To make upgrades easier, I wrote a little sh script that I call upgrade.sh. When run without arguments, it disables kern.securelevel in /etc/rc.conf, puts a short script in /usr/local/etc/rc.d and reboots the server. The rc script, called 000.upgrade.sh by default, will call upgrade.sh with one argument: install.
When called with the install argument, upgrade.sh will:
- mount /usr/src and /usr/obj
- install the new world and kernel
- run mergemaster -a
- unmount /usr/src and /usr/obj
- re-enable kern.securelevel
- remove 000.upgrade.sh
- and, reboot the server.
At the end, your server should be running the new version of FreeBSD, complete with your custom kernel.
The autoroot User
Now we’re going to add a user, autoroot, and give it the permissions it needs to run upgrade.sh.
We need to be careful with autoroot because we are going to be giving it a bit of power that can be dangerous in the wrong person’s hands. The first step to take to secure autoroot is to disable password logins. (This is done with the -w no option.) This will prevent anyone from logging in as autoroot without the DSA key.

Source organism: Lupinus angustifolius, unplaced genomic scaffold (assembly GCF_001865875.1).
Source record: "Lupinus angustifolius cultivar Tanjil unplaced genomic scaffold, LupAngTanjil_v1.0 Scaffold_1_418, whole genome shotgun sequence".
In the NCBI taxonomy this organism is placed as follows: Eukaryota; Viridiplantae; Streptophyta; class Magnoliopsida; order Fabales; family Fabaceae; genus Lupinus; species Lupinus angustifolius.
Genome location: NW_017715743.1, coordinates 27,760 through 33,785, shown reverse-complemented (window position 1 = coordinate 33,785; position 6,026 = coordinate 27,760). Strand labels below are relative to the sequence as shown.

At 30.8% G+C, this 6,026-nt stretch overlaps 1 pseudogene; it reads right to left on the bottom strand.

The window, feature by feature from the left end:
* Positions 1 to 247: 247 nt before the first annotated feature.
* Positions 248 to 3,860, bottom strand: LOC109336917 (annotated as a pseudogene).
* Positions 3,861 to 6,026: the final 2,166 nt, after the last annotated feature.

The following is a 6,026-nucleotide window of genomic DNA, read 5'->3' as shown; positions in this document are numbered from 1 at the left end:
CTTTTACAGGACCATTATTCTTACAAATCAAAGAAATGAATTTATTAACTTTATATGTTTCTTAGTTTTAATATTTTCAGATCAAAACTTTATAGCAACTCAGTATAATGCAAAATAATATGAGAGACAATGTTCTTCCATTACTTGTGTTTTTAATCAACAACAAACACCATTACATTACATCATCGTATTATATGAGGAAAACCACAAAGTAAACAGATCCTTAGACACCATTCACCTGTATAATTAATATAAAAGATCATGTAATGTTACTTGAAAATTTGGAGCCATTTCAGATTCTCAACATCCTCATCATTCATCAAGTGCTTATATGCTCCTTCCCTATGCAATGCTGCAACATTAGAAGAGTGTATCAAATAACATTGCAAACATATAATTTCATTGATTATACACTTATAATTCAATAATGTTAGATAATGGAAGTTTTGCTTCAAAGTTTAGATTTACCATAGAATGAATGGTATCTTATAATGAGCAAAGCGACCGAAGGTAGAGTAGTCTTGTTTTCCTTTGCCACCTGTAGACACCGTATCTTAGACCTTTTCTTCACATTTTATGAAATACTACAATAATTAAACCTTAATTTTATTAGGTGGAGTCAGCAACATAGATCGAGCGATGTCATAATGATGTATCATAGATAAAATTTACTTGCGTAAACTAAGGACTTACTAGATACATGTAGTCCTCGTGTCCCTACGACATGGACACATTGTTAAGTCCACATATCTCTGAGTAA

pw user add autoroot -m -c "Auto root" -w no
We’ll be using sudo to give autoroot the permissions it needs. (If don’t have
sudo installed already, you can install it from security/sudo in the ports
collection.) The second step is to add autoroot to
# Begin AUTOROOT setup User_Alias AUTOROOT_USERS = autoroot Cmnd_Alias AUTOROOT_CMDS = /home/autoroot/bin/ Defaults:AUTOROOT_USERS !lecture AUTOROOT_USERS ALL = NOPASSWD: AUTOROOT_CMDS # End AUTOROOT setup
We’re going to all autoroot to run any command in
/home/autoroot/bin/ as root.
This will give us some flexability with the commands autoroot can run without
having to edit sudoers. You can allow autoroot to run other commands by
creating symlinks in
I want to draw your attention to the
NOPASSWD option. This is required because
it’s going to be hard for autoroot to enter a password each time sudo asks for
it. Besides, autoroot doesn’t have a password. :-) This is one of the reasons
you want to be careful with autoroot because, if someone does log in as
autoroot, they do not have to enter a password to run your scripts.
Finally, add your SSH key to